Yukari Okamoto, a professor in the Department of Education at UC Santa Barbara’s Gevirtz School, was part of an expert panel that developed the recently issued practice guide on Developing Effective Fractions Instruction.
The guide – which is free and available on the internet – was sponsored by the What Works Clearinghouse, which was established by the U.S. Department of Education’s Institute of Education Sciences in 2002. WWC seeks to provide educators, policymakers, researchers, and the public with a central and trusted source of scientific evidence for what works in education. Practice guides are designed to provide practical, evidence-based recommendations to teachers and administrators on how to address current challenges in education.
This practice guide, aimed at instruction from kindergarten through 8th grade, presents five recommendations intended to help educators improve students’ understanding of fractions. Recommendations include strategies to develop young children’s understanding of early fraction concepts and ideas for helping older children understand the meaning of fractions and the computations involved. The guide also highlights ways to build on students’ existing strategies to solve problems involving ratios, rates, and proportions. The guide is available online here.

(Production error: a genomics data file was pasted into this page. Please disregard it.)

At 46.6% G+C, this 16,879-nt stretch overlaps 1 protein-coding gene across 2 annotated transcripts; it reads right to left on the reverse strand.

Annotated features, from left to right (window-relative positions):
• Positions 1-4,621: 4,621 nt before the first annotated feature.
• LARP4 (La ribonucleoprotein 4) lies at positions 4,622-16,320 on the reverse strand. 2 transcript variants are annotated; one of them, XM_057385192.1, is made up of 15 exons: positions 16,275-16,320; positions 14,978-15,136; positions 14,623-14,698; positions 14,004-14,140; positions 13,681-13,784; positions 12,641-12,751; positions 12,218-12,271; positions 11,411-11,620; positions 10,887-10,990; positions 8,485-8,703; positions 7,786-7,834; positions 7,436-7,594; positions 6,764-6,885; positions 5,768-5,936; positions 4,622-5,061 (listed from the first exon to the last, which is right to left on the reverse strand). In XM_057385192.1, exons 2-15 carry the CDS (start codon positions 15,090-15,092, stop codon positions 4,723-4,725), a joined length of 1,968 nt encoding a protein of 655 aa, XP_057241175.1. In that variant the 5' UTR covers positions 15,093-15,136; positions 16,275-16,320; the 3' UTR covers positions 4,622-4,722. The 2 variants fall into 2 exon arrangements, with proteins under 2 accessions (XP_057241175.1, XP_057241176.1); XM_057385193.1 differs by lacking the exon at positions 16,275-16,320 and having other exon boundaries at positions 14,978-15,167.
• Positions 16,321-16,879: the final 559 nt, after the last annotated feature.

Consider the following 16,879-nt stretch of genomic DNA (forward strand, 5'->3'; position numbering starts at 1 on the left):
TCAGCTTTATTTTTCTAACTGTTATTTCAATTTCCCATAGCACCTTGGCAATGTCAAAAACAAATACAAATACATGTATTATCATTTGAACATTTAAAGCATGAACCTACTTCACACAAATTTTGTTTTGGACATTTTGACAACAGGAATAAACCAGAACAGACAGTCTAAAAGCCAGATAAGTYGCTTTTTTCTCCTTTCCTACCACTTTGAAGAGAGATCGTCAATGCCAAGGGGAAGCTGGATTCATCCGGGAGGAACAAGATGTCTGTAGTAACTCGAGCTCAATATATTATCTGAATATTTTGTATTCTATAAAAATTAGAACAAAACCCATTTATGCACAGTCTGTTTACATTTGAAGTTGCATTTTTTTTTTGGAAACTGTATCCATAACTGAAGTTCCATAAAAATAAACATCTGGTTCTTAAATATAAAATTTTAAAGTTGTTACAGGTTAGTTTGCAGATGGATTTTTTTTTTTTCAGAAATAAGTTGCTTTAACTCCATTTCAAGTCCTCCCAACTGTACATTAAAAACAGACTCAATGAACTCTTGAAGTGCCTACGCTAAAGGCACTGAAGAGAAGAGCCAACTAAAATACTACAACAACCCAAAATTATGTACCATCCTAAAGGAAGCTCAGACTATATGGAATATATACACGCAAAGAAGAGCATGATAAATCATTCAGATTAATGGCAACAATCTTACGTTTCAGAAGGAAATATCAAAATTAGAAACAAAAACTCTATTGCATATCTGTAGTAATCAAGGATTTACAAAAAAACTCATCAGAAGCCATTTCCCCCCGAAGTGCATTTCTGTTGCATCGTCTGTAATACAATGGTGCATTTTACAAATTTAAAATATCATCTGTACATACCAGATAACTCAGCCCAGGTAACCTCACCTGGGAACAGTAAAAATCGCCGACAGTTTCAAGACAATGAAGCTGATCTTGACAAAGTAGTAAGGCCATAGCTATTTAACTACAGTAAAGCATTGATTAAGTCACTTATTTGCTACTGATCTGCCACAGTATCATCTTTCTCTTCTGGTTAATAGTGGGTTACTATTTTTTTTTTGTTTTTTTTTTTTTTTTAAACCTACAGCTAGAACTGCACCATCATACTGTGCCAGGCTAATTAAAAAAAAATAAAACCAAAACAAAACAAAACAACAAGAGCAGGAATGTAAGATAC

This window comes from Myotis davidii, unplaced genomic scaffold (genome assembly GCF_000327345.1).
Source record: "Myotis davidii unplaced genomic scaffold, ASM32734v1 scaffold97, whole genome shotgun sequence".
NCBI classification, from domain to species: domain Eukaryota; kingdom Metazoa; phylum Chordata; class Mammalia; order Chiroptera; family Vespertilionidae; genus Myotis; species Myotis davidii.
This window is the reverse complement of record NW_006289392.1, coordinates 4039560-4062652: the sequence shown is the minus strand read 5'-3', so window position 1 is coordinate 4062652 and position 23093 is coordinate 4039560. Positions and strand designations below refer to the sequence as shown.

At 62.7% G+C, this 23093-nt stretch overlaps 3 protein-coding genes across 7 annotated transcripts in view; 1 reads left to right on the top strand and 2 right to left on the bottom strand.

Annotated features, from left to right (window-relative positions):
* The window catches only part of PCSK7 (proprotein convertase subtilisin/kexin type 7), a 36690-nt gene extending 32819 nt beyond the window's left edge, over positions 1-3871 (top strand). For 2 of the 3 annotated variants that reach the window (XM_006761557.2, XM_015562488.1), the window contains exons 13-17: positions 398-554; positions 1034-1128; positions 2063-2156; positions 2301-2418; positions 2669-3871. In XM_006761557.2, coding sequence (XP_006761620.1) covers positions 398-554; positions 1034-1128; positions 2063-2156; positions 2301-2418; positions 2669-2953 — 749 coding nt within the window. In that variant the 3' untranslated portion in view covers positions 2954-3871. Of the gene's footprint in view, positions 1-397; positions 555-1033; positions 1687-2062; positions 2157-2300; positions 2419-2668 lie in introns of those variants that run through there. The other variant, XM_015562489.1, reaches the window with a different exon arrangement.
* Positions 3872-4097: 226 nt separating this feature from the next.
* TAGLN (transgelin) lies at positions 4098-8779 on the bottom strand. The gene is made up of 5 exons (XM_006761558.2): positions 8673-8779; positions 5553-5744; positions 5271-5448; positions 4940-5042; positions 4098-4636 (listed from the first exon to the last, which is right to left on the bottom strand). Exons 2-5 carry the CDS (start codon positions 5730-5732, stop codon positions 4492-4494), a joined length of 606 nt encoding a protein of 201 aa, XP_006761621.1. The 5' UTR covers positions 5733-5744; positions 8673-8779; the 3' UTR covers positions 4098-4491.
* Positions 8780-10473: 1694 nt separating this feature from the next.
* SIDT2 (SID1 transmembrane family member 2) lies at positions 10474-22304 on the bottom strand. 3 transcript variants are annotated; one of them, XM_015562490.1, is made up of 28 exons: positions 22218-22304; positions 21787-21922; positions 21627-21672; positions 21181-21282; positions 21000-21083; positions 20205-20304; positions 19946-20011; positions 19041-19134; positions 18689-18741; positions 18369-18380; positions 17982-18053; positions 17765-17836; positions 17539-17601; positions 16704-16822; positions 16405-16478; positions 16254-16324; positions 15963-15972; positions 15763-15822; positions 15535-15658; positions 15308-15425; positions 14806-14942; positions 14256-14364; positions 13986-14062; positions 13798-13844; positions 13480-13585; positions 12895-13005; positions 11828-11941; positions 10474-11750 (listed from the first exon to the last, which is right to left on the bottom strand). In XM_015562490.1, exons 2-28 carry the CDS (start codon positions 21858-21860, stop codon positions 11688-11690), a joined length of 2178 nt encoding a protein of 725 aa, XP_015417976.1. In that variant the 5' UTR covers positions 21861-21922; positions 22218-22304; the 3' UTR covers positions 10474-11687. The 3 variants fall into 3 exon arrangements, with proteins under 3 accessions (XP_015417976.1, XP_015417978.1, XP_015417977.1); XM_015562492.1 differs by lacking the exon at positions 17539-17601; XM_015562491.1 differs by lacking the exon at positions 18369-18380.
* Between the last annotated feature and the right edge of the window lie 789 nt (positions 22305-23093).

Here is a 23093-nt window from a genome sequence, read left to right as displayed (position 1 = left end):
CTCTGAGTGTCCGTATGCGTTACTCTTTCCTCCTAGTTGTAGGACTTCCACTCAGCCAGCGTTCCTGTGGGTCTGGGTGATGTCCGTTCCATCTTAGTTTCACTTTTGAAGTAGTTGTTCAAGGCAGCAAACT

A majority of Dr. Okamoto’s research is concerned with teaching and learning of mathematics and sciences. She participated in the videotaped studies of mathematics and science teaching as part of the Third International Mathematics and Science Study. At a much smaller scale, she and her colleagues have compared Japanese and US students’ and teachers’ understanding of rational numbers.
Okamoto’s recent research includes the development of numerical knowledge in mathematically gifted and non-gifted children, as well as observational studies of children’s experience with numbers and quantities at home and at school. She recently completed a cross-cultural, longitudinal study of preschool children during free play with their peers and teachers. Parallel to this work, her research team has looked at children’s learning of numerical concepts at home.